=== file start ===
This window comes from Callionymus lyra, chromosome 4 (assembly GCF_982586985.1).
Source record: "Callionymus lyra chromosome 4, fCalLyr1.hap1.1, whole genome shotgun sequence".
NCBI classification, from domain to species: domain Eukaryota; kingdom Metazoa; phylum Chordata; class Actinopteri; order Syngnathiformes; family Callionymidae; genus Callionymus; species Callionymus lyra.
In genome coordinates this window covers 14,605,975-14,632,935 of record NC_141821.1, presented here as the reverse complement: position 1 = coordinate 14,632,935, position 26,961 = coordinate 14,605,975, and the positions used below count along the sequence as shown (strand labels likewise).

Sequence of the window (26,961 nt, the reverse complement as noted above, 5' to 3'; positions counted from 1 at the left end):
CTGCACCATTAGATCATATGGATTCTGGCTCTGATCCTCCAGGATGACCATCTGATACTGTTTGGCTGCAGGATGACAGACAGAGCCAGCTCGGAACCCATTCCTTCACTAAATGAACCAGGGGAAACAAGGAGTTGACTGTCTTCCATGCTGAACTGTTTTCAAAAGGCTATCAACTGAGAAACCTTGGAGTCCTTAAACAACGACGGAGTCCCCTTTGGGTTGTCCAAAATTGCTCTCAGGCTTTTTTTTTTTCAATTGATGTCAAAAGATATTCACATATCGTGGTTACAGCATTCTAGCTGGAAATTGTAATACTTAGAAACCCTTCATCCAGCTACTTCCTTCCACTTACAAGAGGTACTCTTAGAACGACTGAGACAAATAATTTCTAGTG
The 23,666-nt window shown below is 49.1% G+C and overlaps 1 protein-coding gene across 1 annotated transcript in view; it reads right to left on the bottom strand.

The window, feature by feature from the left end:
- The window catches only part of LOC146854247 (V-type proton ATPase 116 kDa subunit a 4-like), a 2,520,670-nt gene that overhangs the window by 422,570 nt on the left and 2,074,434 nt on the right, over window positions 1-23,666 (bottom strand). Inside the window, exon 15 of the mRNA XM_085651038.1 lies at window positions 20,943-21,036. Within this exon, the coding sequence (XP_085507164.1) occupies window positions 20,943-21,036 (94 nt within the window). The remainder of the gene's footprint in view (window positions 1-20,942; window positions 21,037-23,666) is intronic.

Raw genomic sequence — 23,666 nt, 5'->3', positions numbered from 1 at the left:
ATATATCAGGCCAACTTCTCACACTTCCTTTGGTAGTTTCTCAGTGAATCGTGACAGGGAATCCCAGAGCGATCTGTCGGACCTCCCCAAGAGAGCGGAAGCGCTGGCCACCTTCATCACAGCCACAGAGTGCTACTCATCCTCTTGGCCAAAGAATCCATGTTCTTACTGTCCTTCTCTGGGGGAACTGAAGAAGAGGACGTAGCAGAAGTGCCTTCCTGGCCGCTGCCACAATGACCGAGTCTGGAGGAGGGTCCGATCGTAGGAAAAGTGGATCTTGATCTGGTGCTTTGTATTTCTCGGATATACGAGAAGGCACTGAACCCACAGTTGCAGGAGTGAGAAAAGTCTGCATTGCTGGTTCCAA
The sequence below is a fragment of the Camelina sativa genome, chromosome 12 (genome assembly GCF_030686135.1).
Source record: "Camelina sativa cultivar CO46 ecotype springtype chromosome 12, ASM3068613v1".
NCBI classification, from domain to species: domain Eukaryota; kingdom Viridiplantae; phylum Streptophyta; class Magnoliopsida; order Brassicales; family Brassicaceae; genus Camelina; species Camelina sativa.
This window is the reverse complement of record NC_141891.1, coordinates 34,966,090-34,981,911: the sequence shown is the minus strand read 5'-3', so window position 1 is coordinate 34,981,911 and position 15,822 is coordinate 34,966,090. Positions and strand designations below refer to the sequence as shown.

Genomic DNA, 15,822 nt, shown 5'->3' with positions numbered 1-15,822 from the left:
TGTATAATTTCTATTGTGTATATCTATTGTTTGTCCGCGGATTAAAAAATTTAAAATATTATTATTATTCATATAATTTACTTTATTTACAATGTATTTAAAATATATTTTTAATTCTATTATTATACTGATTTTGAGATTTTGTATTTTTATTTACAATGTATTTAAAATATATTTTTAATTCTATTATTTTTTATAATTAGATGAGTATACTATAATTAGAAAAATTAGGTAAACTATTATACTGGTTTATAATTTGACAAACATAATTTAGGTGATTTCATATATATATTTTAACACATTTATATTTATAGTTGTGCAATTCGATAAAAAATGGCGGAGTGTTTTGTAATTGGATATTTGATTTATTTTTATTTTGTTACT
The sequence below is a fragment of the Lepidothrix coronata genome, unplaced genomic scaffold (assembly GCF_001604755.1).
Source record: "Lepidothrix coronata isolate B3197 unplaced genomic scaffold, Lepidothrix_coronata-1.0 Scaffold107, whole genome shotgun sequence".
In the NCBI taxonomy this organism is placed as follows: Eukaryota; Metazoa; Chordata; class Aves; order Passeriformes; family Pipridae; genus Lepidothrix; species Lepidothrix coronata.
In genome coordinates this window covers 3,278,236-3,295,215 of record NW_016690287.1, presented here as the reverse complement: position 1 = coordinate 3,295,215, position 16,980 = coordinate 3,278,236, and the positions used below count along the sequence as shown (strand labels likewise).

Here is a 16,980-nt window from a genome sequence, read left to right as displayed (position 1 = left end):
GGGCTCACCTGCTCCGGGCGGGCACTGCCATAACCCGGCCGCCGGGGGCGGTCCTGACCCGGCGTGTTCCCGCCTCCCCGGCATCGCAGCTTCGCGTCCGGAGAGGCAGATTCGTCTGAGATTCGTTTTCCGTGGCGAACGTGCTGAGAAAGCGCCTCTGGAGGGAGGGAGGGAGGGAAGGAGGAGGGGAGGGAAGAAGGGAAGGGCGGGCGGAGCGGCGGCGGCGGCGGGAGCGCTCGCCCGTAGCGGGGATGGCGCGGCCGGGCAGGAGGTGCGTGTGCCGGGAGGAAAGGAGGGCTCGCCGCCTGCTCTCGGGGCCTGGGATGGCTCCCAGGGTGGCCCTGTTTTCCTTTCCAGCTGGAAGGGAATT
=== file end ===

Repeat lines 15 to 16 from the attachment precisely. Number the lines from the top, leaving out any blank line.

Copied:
This window is the reverse complement of record NC_141891.1, coordinates 34,966,090-34,981,911: the sequence shown is the minus strand read 5'-3', so window position 1 is coordinate 34,981,911 and position 15,822 is coordinate 34,966,090. Positions and strand designations below refer to the sequence as shown.

Genomic DNA, 15,822 nt, shown 5'->3' with positions numbered 1-15,822 from the left: